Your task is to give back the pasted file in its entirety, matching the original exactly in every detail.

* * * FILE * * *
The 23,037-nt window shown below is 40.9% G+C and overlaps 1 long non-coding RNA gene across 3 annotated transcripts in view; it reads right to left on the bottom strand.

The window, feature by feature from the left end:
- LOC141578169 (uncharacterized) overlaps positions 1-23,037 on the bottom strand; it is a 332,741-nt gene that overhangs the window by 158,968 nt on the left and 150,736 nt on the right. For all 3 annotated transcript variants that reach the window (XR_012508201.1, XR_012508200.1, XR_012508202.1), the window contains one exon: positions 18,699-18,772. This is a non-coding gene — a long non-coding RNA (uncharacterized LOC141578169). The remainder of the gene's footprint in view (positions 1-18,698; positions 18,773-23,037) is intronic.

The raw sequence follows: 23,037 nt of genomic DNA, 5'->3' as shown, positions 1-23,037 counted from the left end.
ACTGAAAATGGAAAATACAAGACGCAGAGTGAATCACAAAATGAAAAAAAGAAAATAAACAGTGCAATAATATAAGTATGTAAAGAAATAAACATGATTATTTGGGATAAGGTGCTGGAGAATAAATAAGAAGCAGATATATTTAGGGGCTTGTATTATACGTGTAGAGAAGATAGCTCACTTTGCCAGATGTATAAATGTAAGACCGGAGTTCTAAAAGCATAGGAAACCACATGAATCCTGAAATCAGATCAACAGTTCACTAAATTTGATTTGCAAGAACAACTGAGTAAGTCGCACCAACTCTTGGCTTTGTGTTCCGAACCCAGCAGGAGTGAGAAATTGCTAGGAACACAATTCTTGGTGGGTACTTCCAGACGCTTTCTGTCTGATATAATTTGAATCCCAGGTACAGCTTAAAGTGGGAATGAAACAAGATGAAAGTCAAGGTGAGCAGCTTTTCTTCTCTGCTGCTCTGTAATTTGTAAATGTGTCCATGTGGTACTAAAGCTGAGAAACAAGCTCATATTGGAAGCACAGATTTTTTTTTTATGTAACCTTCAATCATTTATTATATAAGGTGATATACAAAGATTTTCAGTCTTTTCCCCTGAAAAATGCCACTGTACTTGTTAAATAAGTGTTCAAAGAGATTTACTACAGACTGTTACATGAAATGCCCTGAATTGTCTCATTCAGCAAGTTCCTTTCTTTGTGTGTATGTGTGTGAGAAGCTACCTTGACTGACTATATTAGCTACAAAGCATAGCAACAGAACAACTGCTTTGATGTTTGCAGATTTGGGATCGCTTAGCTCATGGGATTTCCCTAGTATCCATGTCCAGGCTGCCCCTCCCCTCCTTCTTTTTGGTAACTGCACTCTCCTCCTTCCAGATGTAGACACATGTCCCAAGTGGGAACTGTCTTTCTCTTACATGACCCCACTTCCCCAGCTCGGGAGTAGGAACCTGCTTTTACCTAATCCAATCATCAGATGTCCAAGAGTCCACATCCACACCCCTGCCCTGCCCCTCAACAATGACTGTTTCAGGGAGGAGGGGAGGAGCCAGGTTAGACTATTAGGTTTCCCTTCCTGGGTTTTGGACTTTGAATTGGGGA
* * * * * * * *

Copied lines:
The 23,037-nt window shown below is 40.9% G+C and overlaps 1 long non-coding RNA gene across 3 annotated transcripts in view; it reads right to left on the bottom strand.

The window, feature by feature from the left end:
- LOC141578169 (uncharacterized) overlaps positions 1-23,037 on the bottom strand; it is a 332,741-nt gene that overhangs the window by 158,968 nt on the left and 150,736 nt on the right. For all 3 annotated transcript variants that reach the window (XR_012508201.1, XR_012508200.1, XR_012508202.1), the window contains one exon: positions 18,699-18,772. This is a non-coding gene — a long non-coding RNA (uncharacterized LOC141578169). The remainder of the gene's footprint in view (positions 1-18,698; positions 18,773-23,037) is intronic.

The raw sequence follows: 23,037 nt of genomic DNA, 5'->3' as shown, positions 1-23,037 counted from the left end.
ACTGAAAATGGAAAATACAAGACGCAGAGTGAATCACAAAATGAAAAAAAGAAAATAAACAGTGCAATAATATAAGTATGTAAAGAAATAAACATGATTATTTGGGATAAGGTGCTGGAGAATAAATAAGAAGCAGATATATTTAGGGGCTTGTATTATACGTGTAGAGAAGATAGCTCACTTTGCCAGATGTATAAATGTAAGACCGGAGTTCTAAAAGCATAGGAAACCACATGAATCCTGAAATCAGATCAACAGTTCACTAAATTTGATTTGCAAGAACAACTGAGTAAGTCGCACCAACTCTTGGCTTTGTGTTCCGAACCCAGCAGGAGTGAGAAATTGCTAGGAACACAATTCTTGGTGGGTACTTCCAGACGCTTTCTGTCTGATATAATTTGAATCCCAGGTACAGCTTAAAGTGGGAATGAAACAAGATGAAAGTCAAGGTGAGCAGCTTTTCTTCTCTGCTGCTCTGTAATTTGTAAATGTGTCCATGTGGTACTAAAGCTGAGAAACAAGCTCATATTGGAAGCACAGATTTTTTTTTTATGTAACCTTCAATCATTTATTATATAAGGTGATATACAAAGATTTTCAGTCTTTTCCCCTGAAAAATGCCACTGTACTTGTTAAATAAGTGTTCAAAGAGATTTACTACAGACTGTTACATGAAATGCCCTGAATTGTCTCATTCAGCAAGTTCCTTTCTTTGTGTGTATGTGTGTGAGAAGCTACCTTGACTGACTATATTAGCTACAAAGCATAGCAACAGAACAACTGCTTTGATGTTTGCAGATTTGGGATCGCTTAGCTCATGGGATTTCCCTAGTATCCATGTCCAGGCTGCCCCTCCCCTCCTTCTTTTTGGTAACTGCACTCTCCTCCTTCCAGATGTAGACACATGTCCCAAGTGGGAACTGTCTTTCTCTTACATGACCCCACTTCCCCAGCTCGGGAGTAGGAACCTGCTTTTACCTAATCCAATCATCAGATGTCCAAGAGTCCACATCCACACCCCTGCCCTGCCCCTCAACAATGACTGTTTCAGGGAGGAGGGGAGGAGCCAGGTTAGACTATTAGGTTTCCCTTCCTGGGTTTTGGACTTTGAATTGGGGA